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How Nathan Fielder taught me to sell air
On having gall and chronicling the rise and fall of AirTec Solutions
I am not here to shill Nathan Fielder’s new show—“The Rehearsal”—but if I was, I’d start off by telling you that it premiered last night on HBO to rave reviews, including my own and that you should check it out.
No no no.
I’m here about a different show by Nathan Fielder, and how it got me to defer college, start a business selling air, and most importantly: to have gall.
Nathan for You is a show that premiered on Comedy Central in 2013. The synopsis read no different than your usual business, reality TV outing:
“Writer, director and comedian Nathan Fielder also has a business degree, and he combines that knowledge with his unusual life experiences to help struggling small businesses boost their sales.”
It was the tactics used to boost sales that were where the magic happened, and where Fielder’s creativity shined. Fielder convinced moving company operators to advertise their practices as a workout. He told gas station owners to sell alcohol to minors. He encouraged pet stores to advertise on tombstones at pet cemeteries. These gimmicks went on for 4 amazing seasons.
Nathan Fielder is an artist. In another time, he might have even been the type of character to convince a scrap dealer to buy the Eiffel Tower. But Nathan Fielder isn’t from another time. Unlike Victor Lustig, we have the pleasure of watching Fielder’s works play out on television for the masses, and we furthermore have the pleasure of learning from them.
The thing that always struck me about the stunts pulled on Nathan for You, is there was an aspect with which the out of the box idea worked. Each idea seemed to illuminate some hidden truth that could be taken advantage of, at least until it fizzled out or was shut down by the health department.
In most basic terms, I think that hidden truth could be articulated as gall.
The reason I choose to use the word gall over something like boldness or courage, is that it articulates a little something extra. The dictionary seems to think that something extra is impudence.1 Maybe it’s right. All the same, I prefer to think of it as disregard for social convention. I stick with the terminology also because it was and continues to be a pattern language between myself and my partner for the first real business I started out of high school.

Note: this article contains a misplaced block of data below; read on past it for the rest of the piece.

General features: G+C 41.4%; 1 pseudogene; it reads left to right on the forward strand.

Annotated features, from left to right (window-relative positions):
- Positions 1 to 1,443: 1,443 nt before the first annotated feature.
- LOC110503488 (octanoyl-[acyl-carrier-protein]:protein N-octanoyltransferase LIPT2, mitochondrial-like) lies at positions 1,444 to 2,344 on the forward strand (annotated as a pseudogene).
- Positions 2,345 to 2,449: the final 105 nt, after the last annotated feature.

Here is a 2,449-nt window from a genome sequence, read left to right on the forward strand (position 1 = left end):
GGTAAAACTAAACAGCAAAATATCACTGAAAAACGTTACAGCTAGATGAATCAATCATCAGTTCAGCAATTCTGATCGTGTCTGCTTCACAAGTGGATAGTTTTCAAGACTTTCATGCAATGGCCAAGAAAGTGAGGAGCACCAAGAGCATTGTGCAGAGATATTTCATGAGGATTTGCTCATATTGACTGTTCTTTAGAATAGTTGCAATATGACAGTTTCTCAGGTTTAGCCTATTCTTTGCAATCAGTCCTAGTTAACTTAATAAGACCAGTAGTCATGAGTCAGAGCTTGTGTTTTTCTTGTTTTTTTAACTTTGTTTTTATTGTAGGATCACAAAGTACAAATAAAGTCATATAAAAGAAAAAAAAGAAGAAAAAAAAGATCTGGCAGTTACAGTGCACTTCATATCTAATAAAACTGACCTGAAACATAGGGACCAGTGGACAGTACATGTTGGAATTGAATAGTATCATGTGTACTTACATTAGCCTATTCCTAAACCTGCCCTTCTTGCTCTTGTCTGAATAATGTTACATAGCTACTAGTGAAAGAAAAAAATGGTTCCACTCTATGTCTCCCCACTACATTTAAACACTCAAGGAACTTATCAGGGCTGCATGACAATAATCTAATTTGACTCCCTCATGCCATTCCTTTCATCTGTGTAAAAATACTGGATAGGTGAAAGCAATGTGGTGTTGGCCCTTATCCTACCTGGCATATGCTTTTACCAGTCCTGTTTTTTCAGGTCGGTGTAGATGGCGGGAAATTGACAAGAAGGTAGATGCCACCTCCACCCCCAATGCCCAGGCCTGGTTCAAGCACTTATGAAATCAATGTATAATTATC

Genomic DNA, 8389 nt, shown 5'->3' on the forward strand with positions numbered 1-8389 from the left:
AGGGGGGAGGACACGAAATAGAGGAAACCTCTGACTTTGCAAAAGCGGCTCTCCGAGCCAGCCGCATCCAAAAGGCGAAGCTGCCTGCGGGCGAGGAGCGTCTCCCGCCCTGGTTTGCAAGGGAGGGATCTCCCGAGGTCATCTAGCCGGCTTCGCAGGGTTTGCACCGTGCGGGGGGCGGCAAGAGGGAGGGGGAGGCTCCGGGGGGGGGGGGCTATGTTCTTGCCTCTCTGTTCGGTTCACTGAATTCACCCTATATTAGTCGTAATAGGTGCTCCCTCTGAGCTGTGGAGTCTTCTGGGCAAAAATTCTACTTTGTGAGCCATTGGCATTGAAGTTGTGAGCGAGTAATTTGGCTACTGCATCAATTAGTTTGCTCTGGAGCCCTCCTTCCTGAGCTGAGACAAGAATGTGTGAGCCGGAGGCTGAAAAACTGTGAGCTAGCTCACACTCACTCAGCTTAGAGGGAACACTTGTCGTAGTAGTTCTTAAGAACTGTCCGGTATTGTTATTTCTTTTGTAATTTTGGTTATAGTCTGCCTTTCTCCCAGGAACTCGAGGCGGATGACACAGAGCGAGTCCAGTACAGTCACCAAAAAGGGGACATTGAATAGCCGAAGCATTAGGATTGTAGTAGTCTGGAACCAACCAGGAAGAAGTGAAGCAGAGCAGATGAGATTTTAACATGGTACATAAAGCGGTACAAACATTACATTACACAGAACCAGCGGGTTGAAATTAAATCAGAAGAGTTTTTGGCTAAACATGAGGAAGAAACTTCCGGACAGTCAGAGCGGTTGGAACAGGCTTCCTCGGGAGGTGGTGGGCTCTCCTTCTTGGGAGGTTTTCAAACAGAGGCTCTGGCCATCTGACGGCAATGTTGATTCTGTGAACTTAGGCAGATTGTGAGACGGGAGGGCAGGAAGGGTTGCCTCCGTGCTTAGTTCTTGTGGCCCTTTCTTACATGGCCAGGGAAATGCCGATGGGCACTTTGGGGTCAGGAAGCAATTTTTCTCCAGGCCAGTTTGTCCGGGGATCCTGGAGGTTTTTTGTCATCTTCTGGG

Why we started that business, is because of Nathan Fielder.
The story goes that we were in the gym, partaking in our usual workouts and discussing the business of the day. At some point, we landed on the subject of having gall, especially as it pertained to the aforementioned stunts pulled by Fielder.
My buddy and I identified the same pattern I describe above. Despite the comedic wind down of the gimmicks at the end of each episode, there was something about them that just worked. If that something—whatever it was—could be harnessed and carried forward, we were sure that it had the potential to be a big idea. After all, the emperor has no clothes, and we were digging at how to become emperors.
We settled on a question to further probe our mental mastubations. The fateful question was:
‘If we were to sell air, how would we go about doing that?’
We figured to sell air, we would first have to sell the problem. Eventually, we determined the ideal model for selling air was to break it into 2 steps:
Test indoor air quality
Sell air purification systems
That didn’t sound like a half dumb idea to two 17 year olds T’d up at the gym. Within a week, ‘AirTec Solutions’ was incorporated, had a business license and was looking for exclusive authorized distribution partnerships with the best air purifier manufacturers in the business.
At the time, I was delivering pizza for less than $8/hour. When we sold our first unit and I made over 10 times that for a couple of hours’ knocking on doors with a friend, I quit and didn’t look back.
Our hook? The air quality test was free. It’s a sales strategy I continue to implement to this day: educate people on the problem for free, sell the solution.
A couple months later, I had deferred my decision to go to college and we had a 30 second commercial running on a local news station. All sugarcoating aside, our Icarus moment was when we took on this marketing debt, signing a 12 month contract for a multi-thousand dollar a month expense that we were barely bringing in the revenue to cover—all at the dawn of new streaming services like Netflix.
I once read something along the lines of ‘Entrepreneurs and inventors are maximally arrogant because they believe something that no one else does, and have the gall to work that belief into society.’2
I have 2 thoughts on this.
This is not a bad thing
More people should operate this way
The pursuit of the unknown and its deliverance into society is the most noble action that the individual can undertake. Doing this in your own psyche is the key to self actualization. The unknown wisdom that is not useful is rejected, and the cycle goes on ad infinitum.
So what’s the worst that could happen??
And so to conclude this write-up—and shill of Nathan Fielder’s new series—I leave you with this challenge: To choose something that you believe in, and have gall.
“This is a guy that wants to sell air, and then he does.”
Send me signal on Urbit: ~padlyn-sogrum
I can’t remember the source, will gladly add it if this rings a bell to anyone and it’s dropped in the comments.